Retropharyngeal abscess is a relatively uncommon pathology that predominantly occurs in the pediatric age group. Tuberculous retropharyngeal abscess (TBRPA) is relatively rare. TBRPA in a 13-year-old female child was reported. She presented with neck pain, restricted neck movements, right upper limb weakness, dysphagia, odynophagia, and weight loss. Radiological imaging showed upper cervical spine tuberculosis with a giant retropharyngeal abscess. She underwent drainage of pus and stabilization of the upper cervical spine. Subsequently, she received antituberculous therapy for 18 months. Postsurgery, her clinical symptoms improved. At a 1-year follow-up, there was no evidence of recurrence of the tuberculous lesion.
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Primary Osseous Solitary Fibrous Tumor of C3 Vertebral Body: A Rare Case Report and Literature Review p. 43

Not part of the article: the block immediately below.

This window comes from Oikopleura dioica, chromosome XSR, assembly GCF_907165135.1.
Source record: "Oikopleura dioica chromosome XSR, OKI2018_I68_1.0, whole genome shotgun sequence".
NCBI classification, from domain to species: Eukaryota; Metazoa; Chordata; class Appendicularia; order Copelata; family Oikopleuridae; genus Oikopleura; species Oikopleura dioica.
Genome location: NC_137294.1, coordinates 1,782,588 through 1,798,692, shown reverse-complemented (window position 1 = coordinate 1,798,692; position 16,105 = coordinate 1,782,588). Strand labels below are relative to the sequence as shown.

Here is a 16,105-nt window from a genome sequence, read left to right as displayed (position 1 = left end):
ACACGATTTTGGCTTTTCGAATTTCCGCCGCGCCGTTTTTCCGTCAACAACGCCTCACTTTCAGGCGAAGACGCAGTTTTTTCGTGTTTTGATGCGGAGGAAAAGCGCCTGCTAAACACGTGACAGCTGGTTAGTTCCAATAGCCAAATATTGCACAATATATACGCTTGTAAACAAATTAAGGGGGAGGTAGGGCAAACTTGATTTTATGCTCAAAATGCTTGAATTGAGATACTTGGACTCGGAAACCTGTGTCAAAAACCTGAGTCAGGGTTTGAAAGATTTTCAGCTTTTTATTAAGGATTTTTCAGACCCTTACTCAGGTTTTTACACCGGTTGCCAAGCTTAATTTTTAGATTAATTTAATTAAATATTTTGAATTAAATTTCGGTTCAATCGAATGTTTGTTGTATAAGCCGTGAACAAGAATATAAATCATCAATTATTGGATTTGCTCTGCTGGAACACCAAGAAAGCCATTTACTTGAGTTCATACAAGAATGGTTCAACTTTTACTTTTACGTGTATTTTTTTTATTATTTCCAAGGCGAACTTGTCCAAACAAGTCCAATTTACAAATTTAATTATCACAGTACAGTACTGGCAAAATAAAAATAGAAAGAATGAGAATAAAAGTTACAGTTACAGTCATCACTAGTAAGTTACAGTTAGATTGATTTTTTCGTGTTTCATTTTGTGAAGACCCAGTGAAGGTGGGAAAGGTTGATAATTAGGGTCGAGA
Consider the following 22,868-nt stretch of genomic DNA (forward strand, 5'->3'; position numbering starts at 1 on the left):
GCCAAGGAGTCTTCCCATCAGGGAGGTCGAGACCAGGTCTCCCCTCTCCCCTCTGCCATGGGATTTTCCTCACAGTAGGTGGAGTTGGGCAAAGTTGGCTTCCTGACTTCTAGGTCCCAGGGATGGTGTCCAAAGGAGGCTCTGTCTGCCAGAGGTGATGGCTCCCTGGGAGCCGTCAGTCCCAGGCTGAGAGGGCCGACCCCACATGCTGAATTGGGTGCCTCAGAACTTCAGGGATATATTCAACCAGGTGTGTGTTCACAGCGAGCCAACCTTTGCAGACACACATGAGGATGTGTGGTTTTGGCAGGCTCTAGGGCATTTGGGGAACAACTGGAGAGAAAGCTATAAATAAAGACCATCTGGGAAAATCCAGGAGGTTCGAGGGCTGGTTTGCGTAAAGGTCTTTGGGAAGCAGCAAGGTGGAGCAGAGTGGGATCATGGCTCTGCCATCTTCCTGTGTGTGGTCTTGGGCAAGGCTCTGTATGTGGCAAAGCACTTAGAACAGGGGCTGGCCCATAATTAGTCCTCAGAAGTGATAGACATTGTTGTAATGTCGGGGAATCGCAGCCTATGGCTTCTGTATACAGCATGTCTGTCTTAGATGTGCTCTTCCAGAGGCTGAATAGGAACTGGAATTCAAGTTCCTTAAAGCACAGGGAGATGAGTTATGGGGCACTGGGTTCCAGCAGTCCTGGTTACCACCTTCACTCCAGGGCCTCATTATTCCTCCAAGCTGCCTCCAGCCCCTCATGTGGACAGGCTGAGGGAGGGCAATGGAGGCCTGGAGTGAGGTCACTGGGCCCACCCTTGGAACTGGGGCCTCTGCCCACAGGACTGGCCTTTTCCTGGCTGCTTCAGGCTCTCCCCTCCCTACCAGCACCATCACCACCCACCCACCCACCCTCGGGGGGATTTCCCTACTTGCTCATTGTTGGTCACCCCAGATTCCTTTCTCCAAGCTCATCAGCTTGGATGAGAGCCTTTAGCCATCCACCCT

Ashutosh Kumar, Arun K Srivastava, Vipin Sahu, Jayesh Sardhara, Lily Pal, Kamlesh Singh Bhaisora, Ved Prakash Maurya, Sanjay Behari
DOI:10.4103/joss.joss_17_21  
Solitary fibrous tumor (SFT) is a recently adopted nomenclature in the 2021 WHO Classification of Central Nervous System Tumors, for a group previously recognized by the hybrid term “hemangiopericytoma/SFT.” This is the third case report of primary osseous cervical SFT and the first case wherein the vertebral body was the origin site. We reviewed the literature for its clinical profile and operative nuances. We also reviewed the possible role of the Ki-67 proliferation index in deciding the need for adjuvant therapy in these cases.
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TECHNICAL NOTE Top

“Crossed C1 Lateral Mass–C2 Subfacetal Screw and Rod Construct” for Atlantoaxial Fixation in Patients with High-Riding Vertebral Artery: A Technical Note p. 46
Vinu V Gopal, Geo Paul Kurikkattayil Jose, Paruvakkattil Kunjan Balakrishnan
DOI:10.4103/joss.joss_7_21